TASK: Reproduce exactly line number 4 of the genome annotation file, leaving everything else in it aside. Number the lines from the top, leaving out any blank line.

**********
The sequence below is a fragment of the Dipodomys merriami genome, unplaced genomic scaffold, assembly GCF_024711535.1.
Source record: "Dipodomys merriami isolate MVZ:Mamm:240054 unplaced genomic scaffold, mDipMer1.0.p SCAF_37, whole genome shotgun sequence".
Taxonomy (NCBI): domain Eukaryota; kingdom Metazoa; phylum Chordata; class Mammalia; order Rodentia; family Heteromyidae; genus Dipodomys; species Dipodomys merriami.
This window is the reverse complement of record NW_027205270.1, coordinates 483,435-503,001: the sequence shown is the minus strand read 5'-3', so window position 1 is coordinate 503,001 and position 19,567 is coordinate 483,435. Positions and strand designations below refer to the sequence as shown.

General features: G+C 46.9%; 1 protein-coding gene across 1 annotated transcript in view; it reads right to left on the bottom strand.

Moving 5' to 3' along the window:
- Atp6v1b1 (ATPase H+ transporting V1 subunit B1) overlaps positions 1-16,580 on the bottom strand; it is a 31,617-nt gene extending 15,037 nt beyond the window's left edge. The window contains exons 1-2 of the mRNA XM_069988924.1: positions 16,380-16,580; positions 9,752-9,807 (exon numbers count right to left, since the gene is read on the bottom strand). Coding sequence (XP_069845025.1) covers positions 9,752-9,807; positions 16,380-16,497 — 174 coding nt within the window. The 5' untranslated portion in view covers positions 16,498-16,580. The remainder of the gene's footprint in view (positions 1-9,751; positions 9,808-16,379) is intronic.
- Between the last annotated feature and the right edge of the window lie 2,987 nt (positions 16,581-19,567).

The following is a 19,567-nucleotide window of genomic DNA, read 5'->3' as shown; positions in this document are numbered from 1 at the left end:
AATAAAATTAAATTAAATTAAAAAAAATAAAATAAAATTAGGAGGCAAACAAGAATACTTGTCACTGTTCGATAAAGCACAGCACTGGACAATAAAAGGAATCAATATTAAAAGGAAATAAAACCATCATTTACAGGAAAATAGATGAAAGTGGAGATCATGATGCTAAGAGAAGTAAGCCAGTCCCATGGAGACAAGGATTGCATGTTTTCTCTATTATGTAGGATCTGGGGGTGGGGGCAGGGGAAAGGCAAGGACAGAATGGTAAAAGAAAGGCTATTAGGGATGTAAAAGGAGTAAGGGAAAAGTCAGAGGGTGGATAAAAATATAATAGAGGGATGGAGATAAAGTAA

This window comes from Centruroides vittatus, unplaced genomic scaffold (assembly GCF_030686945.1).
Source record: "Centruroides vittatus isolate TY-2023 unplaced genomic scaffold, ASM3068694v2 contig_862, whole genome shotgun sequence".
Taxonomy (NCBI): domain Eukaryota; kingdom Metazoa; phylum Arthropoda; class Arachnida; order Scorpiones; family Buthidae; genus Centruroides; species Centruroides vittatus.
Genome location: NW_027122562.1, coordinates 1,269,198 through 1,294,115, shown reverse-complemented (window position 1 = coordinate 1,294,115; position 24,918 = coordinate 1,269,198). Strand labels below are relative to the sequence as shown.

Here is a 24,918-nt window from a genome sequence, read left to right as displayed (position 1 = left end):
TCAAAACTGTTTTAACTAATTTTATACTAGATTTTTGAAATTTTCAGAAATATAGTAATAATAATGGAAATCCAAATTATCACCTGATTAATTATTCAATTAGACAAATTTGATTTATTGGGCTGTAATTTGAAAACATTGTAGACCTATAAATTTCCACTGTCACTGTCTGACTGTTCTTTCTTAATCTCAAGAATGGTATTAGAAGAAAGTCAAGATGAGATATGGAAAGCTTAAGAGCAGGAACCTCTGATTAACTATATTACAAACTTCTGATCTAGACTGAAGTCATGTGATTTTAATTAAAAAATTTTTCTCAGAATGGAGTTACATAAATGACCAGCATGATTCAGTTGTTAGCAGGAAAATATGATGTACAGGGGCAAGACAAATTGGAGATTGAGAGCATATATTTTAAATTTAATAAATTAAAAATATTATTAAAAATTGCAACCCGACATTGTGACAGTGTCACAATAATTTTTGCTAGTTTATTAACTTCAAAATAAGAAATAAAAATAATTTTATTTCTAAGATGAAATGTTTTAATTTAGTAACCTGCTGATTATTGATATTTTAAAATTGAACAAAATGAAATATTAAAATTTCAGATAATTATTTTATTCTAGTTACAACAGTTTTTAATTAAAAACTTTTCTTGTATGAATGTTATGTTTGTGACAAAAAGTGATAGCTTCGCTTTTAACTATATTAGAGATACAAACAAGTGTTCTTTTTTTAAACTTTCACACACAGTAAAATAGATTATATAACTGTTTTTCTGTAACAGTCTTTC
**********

This window is the reverse complement of record NW_027205270.1, coordinates 483,435-503,001: the sequence shown is the minus strand read 5'-3', so window position 1 is coordinate 503,001 and position 19,567 is coordinate 483,435. Positions and strand designations below refer to the sequence as shown.